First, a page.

Whether you are working in communication or a leadership position, it is never your job to manipulate people’s perception. This is true in every situation and particularly during crisis. Your community needs to know that they can trust you leading them through hard times, and that means they need to believe every word you say. That means that you must always tell people the truth unvarnished and free of all forms of spin. This is true even if what you say is not something that makes you look good, or not something they are happy to hear. The evolution of guidance on mask wearing for the public is a clear example of perception-driven communication that has backfired. At the beginning, we were told that masks are not designed to protect the wearer but others around them, and at the same time we were told about how critical they are to protect healthcare workers that need to wear them. Why would me wearing a mask only protect me if I were a healthcare worker? The truth is that masks provide more protections to others, and they also provide some protection to the wearer. Erosion of trust, and the delay in getting the public to wear non-medical masks cost lives.
Masks work- imperfectly. We must reserve medical masks for health care workers because if they get sick no one can take care of me, of my family. Please wear non-medical masks especially when you cannot keep a 2-meter distance from everyone else.
Additionally, to earn people’s trust, you should talk to them about their safety, not your liability. In other words, a safety training should not feel like the waivers I signed before jumping out of an airplane.
Safety is not a photoshoot
Personal protective equipment is meant to be worn when they are necessary because you cannot eliminate risk or install engineering controls. They are not photo props that you need to see in every picture of someone in a workplace. In every workplace the fundamental rule is that you only come to work when you absolutely must. If you can work from home, then you should work from home. If you must come to work, then you must always try to stay at least 2-meters away from everyone else. You should also wear a non-medical mask indoors and especially when physical distancing is impossible. A photoshoot mentality is essentially akin to asking you to wear masks while alone at home. You need to understand when personal protective equipment is necessary, and know how to use them properly.
These are my thoughts on risk and safety. But I have a little sidebar. Other things that are not photoshoots include diversity, and sustainability.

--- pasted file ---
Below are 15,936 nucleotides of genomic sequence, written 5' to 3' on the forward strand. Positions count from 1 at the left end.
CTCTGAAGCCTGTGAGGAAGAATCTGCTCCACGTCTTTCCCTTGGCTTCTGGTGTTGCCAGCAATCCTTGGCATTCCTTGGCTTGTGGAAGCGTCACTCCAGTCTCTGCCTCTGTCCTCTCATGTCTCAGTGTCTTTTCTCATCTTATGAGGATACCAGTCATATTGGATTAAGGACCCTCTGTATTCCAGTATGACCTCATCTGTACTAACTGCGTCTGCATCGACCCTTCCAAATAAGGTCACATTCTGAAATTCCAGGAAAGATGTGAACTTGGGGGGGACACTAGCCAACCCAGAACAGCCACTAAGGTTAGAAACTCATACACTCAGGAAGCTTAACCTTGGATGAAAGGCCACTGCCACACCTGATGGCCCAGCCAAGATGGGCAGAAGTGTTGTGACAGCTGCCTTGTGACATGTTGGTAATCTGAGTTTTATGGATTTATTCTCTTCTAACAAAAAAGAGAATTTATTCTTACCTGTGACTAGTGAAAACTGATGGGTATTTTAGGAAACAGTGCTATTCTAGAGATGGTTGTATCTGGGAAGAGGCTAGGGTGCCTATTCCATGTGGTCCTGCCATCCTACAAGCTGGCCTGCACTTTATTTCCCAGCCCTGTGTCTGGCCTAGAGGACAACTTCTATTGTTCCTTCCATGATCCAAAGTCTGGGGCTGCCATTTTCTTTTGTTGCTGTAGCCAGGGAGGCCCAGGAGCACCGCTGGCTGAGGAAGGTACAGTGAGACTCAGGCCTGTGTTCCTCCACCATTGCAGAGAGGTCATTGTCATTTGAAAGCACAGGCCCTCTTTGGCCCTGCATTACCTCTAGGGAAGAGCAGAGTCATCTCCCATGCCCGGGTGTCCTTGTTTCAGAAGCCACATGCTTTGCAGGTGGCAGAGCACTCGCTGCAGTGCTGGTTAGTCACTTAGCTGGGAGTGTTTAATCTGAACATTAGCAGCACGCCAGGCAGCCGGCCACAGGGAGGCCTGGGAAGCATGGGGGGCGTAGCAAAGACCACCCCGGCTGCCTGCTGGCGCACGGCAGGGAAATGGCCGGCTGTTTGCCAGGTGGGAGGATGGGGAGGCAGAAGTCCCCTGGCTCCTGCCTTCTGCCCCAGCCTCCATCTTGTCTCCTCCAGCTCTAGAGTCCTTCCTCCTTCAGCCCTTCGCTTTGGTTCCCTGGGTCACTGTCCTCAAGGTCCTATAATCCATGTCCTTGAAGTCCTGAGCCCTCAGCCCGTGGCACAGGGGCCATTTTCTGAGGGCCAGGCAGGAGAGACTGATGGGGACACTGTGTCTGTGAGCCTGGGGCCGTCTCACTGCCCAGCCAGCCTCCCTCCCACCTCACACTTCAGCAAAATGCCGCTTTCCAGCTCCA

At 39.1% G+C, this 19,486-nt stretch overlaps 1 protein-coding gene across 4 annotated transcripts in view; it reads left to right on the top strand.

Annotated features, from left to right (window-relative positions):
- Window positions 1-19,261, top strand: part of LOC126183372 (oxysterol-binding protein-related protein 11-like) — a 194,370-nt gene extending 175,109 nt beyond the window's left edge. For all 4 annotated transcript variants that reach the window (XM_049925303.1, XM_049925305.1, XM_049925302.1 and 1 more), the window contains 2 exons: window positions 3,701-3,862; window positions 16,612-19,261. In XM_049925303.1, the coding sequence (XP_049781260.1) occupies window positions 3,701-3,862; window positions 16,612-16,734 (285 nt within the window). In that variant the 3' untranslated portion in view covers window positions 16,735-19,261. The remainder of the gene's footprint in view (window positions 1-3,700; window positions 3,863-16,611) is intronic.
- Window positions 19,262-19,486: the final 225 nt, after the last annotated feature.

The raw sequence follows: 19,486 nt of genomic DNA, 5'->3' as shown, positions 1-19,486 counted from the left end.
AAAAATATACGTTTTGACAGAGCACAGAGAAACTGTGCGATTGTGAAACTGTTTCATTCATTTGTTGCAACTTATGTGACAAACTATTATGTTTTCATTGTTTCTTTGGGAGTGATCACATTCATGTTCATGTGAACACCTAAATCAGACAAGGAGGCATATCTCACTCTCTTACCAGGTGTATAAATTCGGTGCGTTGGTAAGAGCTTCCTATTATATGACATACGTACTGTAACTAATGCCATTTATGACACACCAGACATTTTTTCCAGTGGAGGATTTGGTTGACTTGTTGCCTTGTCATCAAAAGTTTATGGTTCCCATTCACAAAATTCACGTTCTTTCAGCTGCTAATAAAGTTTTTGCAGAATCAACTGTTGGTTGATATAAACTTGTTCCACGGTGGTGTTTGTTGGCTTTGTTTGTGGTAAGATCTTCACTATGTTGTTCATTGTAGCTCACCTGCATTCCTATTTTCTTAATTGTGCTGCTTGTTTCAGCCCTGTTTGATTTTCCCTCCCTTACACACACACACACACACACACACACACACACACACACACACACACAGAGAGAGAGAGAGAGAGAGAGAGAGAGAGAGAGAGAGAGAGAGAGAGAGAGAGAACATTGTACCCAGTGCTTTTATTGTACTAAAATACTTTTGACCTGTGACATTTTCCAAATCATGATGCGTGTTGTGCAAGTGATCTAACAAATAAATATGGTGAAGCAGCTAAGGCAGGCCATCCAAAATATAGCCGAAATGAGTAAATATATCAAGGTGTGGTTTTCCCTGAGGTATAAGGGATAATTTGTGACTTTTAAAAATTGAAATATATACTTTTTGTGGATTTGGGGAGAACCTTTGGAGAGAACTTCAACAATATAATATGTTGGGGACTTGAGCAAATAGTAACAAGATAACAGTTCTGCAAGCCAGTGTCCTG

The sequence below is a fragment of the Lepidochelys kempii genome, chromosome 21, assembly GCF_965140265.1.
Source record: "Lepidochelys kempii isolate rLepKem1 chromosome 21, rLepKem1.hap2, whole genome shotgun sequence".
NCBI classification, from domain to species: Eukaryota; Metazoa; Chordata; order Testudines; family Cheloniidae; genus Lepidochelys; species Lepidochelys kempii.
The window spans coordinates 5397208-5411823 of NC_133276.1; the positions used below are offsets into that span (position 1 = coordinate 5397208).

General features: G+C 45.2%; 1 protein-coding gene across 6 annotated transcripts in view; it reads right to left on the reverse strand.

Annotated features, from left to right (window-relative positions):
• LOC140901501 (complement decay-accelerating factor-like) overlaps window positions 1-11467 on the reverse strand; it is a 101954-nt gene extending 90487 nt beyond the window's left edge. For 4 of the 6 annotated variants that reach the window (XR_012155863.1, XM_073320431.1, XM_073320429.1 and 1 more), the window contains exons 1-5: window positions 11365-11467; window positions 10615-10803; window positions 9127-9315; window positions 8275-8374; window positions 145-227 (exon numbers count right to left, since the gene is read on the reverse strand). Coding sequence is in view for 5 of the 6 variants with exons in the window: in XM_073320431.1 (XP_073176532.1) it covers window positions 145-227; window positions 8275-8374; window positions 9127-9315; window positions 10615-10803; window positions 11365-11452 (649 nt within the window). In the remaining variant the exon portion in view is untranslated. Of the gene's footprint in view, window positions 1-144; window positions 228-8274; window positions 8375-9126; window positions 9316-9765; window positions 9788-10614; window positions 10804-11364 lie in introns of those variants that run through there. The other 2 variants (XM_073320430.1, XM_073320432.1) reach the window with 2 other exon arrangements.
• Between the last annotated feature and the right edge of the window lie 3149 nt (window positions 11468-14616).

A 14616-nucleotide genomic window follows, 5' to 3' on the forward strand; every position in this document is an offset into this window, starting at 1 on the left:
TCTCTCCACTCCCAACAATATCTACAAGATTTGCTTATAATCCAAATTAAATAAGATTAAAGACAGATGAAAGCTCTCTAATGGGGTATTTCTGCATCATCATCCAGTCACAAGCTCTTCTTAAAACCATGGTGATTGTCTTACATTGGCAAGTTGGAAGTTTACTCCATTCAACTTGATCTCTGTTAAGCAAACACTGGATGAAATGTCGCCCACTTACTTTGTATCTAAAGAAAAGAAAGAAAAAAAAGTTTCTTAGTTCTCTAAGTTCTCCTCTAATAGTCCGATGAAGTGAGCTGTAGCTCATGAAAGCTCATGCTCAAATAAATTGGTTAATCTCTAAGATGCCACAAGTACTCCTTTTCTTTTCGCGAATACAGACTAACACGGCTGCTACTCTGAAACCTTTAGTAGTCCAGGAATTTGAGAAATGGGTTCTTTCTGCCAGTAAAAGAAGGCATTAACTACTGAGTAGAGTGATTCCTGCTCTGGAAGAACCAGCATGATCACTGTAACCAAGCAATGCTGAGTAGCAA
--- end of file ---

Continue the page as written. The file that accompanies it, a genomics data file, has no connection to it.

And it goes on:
Members of the #CUcompost waste ambassadors team speak over nine languages between them. I am extremely proud to be a part of one of the most diverse teams working on sustainability at Concordia. This was not intentional; it simply turns out that when we are focused on commitment, competency and work ethic, we also benefit from diversity. As a person of color myself, I am also keenly aware that people of color and indigenous peoples have been the dominant voices leading by example the fight against the waste and climate crises for centuries. Yet, the contemporary environmental movement has often ignored them. Suffice to note that Canadians throw away 58% of the food they buy, almost double the global average at 33%. To suggest that people of color here in Canada and across the globe have not been leading by example in fighting the climate and waste crises is delusional. Moving forward must be substantive, and not a photoshoot.
I have also been disturbed by the growing trend treating sustainability as a photoshoot. I lost count of how many times I was in a picture and had to worry about having any kind of plastic items around, mine or not. The trade-offs between plastic, cotton and paper bags are a good example. Considering the full life cycle environmental impact, including production, this becomes complicated. Paper bags consume more energy and water, and emit more greenhouse gases to produce than disposable plastic bags. Similarly, you will need to reuse a cotton bag 131 times to match the environmental impact of a 131 disposable plastic bags. Of course, 131 plastic bags cause a lot of litter that mostly end up in our oceans and then our food supply, which is no good. The bottom line is that you should reuse whatever bag you already have. That means we need to get over the photoshoot mentality of worrying that reusing a plastic bag does not “look” as sustainable as we would like.
Crises like COVID-19, racism, waste, climate change are strong forces that should drive us to come together, rebuild trust and stay focused on what matters not what looks good. As a society, we must re-embrace science, evidence-based policy and common sense.